The north of England has not a monopoly of ghosts. Once upon a time, at Bisham Abbey, on the Thames, lived a learned lady, the wife of Sir Thomas Hoby and afterwards of John Lord Russell. As ill-luck would have it, the eldest son of this Elizabethan blue stocking was an idle urchin, so averse to learning that he used deliberately to spill ink over his copy books. If much learning had not made Lady Russell mad it had made her extremely irascible, and she chastised the bad little boy so severely that he died. Dr. Lee, author of “Glimpses of the Supernatural” states that “in taking down an old oak window-shutter of the latter part of the sixteenth century a packet of antique copy books of that period was discovered pushed into the wall between the joints of the skirting, and several of these books on which young Hoby’s name was written were covered with blots, thus supporting the ordinary tradition.” The unnatural mother is now seen at Christmas gliding through a certain chamber, and washing bloodstains from her hands. Her little victim is never seen, and sleeps soundly, where tiresome masters and mistresses and copy books are not.
Glamis Castle, in Forfarshire, has a whole staff of ghosts and we are not sure that their visitations are confined to any particular season of the year. That wicked person, Earl Patie, [sic] may be relied upon to return to his ancestral hall at Christmas time. For was it not on a dark and stormy winter night — possibly Christmas eve — that he announced his intention of playing cards, although it was the Sabbath? The righteous Scots properly recoiled with horror from such a proposal, and Earl Patie retired grumbling to his room, declaring that he would welcome the devil himself as a partner. The invitation was responded to with alacrity. A tall, dark stranger appeared, and the reckless thane offered, if he were the loser, to sign a bond for whatsoever his mysterious guest might ask. They played with a zest. A butler who incautiously peeped through the keyhole, had his eye blinded by a sudden streak of flame; and Patie having lost the game, the stranger vanished with a bond for what the carl did not precisely know. Five years later he died and as his spirit continued to return to play cards with the dark stranger in the old chamber this was bricked up and remains the “Secret Room of Glamis Castle.”
No wandering, troubled spirit has more claim upon our credulity and our sympathy than the hapless Lady Bothwell, who returns every year to Woodhouselee, upon the Esk. Her husband, James Hamilton, or Bothwellhaugh, lost his lands as a result of his devotion to the ill-fated Mary Queen of Scots. His wife retired with her infant child to her own personal estate of Woodhouselee, not knowing that this had been given by the Regent Murray to a creature of his, the Lord Justice Clerk Bellenden. This man came to Woodhouselee while the household was asleep and had the brutality to turn the lady and her infant out in the woods in their nightclothes. Next morning Lady Hamilton was found wandering a raving lunatic, the child dead in her arms. She died herself a few days later. Her husband swore to be avenged, and laying his plans carefully, shot Murray, Mary’s traitor brother, in the streets of Linlithgow. Men bore the wrongs done by process of law to those they loved less patiently than they do now. But still poor Lady Bothwell walks in piteous guise the park of Woodhouselee.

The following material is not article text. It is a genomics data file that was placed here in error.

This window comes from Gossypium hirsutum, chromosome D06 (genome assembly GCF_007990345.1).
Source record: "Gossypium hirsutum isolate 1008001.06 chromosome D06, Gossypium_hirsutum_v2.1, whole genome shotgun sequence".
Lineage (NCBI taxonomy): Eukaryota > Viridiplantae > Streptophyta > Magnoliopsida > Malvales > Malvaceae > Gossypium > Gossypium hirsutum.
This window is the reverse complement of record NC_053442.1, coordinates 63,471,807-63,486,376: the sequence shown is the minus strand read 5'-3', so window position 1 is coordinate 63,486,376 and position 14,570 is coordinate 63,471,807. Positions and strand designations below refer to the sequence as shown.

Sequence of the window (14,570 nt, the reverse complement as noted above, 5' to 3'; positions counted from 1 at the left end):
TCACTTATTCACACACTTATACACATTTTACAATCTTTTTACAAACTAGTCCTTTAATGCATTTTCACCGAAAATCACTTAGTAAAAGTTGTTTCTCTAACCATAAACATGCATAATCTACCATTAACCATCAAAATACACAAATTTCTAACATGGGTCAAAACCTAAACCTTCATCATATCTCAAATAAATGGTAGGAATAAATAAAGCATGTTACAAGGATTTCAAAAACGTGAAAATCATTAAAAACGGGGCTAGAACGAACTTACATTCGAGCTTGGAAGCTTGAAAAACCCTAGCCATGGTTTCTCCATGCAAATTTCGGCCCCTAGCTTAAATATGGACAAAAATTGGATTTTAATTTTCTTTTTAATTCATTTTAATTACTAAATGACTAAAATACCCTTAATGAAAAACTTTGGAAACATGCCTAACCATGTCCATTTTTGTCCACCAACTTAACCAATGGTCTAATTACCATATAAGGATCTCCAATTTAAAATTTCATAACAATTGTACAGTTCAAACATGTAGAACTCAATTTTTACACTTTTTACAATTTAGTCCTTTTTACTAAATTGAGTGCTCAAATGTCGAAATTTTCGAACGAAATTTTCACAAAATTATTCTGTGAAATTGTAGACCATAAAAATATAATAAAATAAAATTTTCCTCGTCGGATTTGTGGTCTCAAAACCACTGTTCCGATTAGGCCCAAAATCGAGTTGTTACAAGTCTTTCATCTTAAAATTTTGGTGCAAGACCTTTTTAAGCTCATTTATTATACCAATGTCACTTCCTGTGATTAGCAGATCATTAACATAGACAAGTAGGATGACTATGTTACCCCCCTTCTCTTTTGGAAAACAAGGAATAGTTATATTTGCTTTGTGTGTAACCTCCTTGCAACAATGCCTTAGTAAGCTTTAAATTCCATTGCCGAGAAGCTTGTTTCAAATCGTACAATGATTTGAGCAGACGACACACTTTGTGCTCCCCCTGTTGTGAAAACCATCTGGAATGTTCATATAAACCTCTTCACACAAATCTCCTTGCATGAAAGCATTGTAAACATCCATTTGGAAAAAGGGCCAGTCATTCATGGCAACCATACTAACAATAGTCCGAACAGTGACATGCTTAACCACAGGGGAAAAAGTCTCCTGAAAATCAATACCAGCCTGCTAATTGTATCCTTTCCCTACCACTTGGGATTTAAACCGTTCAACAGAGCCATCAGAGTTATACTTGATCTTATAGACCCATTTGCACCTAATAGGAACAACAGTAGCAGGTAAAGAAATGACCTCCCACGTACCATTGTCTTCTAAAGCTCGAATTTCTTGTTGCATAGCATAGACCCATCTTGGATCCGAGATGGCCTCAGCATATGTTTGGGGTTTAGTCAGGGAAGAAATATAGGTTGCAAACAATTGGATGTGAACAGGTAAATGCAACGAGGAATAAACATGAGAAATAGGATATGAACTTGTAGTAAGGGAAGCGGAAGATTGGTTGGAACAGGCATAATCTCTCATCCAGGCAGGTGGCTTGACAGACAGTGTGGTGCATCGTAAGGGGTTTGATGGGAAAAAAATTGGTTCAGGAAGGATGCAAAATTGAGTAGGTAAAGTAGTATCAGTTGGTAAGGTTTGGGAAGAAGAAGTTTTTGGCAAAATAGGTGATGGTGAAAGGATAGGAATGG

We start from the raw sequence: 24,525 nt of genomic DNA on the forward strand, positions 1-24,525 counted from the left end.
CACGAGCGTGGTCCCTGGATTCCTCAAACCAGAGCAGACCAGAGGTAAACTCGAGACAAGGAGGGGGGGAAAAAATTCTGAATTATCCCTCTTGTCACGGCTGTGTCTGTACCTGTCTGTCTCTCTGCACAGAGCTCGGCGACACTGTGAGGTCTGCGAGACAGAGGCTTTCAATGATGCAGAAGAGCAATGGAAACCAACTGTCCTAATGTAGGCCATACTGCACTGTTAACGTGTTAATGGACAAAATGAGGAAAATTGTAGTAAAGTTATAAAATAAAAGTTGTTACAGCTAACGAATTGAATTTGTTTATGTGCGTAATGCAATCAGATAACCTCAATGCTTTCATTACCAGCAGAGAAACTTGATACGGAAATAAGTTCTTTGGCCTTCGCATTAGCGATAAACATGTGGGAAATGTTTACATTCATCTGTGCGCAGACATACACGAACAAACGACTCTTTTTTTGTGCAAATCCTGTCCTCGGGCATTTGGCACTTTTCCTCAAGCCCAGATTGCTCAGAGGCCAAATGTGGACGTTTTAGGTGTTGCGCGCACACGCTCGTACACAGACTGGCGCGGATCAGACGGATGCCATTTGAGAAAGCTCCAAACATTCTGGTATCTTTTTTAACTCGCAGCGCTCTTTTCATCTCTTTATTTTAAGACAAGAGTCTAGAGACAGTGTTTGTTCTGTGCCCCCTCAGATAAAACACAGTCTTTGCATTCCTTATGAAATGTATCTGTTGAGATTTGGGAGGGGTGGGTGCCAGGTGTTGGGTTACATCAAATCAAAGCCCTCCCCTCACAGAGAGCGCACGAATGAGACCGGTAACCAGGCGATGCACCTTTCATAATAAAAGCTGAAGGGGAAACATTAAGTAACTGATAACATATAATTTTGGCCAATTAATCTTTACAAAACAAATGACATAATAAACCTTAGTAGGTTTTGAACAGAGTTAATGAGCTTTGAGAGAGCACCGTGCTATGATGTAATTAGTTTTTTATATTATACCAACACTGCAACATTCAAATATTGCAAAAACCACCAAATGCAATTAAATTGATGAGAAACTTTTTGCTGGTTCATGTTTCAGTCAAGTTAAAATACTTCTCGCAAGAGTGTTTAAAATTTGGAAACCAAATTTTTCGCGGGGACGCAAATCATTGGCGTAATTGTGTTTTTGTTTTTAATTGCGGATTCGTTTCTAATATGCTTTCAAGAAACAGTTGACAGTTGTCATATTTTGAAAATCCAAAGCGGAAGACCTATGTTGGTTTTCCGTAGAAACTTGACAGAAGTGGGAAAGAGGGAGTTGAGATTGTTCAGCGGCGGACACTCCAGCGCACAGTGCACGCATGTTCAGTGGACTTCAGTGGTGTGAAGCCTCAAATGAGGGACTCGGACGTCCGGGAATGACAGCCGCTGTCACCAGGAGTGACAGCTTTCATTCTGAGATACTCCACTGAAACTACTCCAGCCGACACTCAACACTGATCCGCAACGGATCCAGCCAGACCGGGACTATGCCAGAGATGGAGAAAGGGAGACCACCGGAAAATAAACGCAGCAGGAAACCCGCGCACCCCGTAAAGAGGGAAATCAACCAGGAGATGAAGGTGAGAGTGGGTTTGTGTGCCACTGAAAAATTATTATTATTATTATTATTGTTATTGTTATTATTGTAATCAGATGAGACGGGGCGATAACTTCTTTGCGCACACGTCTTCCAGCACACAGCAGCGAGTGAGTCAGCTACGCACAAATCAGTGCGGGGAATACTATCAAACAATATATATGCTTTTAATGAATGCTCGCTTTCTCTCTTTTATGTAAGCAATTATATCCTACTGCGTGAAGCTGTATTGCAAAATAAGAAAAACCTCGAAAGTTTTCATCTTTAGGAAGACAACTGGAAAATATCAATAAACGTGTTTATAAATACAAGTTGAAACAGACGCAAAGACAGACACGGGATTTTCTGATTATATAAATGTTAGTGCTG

If supernatural apparitions are to be considered as they undoubtedly are, indispensable features of Christmas entertainment then the good people of Edge Hill, near Keinton, in Northampshire, had good reason to think themselves highly favored at Christmas, 1641. A battle between Cavaliers and Roundheads had taken place at this spot a month or two previously and to the amazement and horror of the villagers the action was fought over again almost every evening during Christmas week by spectral warriors. First the sound of drums, as afar off, would be heard, then the tramping of armed men, the trampling and neighing of horses, the firing of guns; then the rival hosts would appear in the air and the battle would be repeated in all its details. King Charles I. sent some of his officers to investigate the phenomenon, and they declared that they recognized among the ghostly warriors several of their old comrades who had fallen in the engagement.
In the same county of Northampton (says Mr. Thistleton Dyer) there still lingers the belief that the ghosts of suicides and of unfortunates buried at cross-roads with “stakes in their insides” have a particular license to wander about on Christmas eve, and to wreak their vengeance on defenceless persons.
Ghosts are generally believed by the country folk to be more spiteful at this season than at any other. In Ireland, however, the banshee who is usually more a friend of the family than otherwise, selects this time for a visitation.
Yes, most of us see ghosts at Christmas time. They do not all come to us in dreadful guise, clanking their chains and showing ghastly wounds. Most of us see ghosts of a different kind ; by the Christmas fireside and at the Christmas board, we seem to see dim, dear faces of husbands, wives, parents, children, old sweethearts and old friends whom we shall never greet in the flesh again. We are perhaps too busy to give them a thought during the rest of the year; but then they come back to haunt us. We would not be without them. And most of us, I suspect, are prone to unlock the haunted chambers in our hearts and hold sweet, sad converse with the inmates at the merry Christmastide.
Cincinnati [OH] Enquirer 21 December 1907: p. 12
Mrs Daffodil’s Aide-memoire: Quite the embarrassment of ghostly riches! Of course, this was written as pleasant holiday entertainment. Several distasteful details are omitted, such as the grewsome fate of the Nun of Watton’s lover and the fact that Walter Calverley, far from being the “victim of the barbarous practice of the bad old times,” murdered his two children, nearly murdered his wife, and was riding hell-for-leather to murder a third child when he was captured. Any punishment was richly deserved.
Mrs Daffodil, who visited Glamis in her earlier career as lady’s maid, is clucking her tongue over the mangling of the name of the notorious 15th-century “Earl Beardie.” To be fair, several of the Lords Glamis were named Patrick; perhaps the journalist, in that over-familiar American way, thought “Patie” was an appropriate nickname. Mrs Daffodil wishes her readers bright Yuletide spirits and the happiest of New Years to come.
Mrs Daffodil invites you to join her on the curiously named “Face-book,” where you will find a feast of fashion hints, fads and fancies, and historical anecdotes
You may read about a sentimental succubus, a vengeful seamstress’s ghost, Victorian mourning gone horribly wrong, and, of course, Mrs Daffodil’s efficient tidying up after a distasteful decapitation in A Spot of Bother: Four Macabre Tales.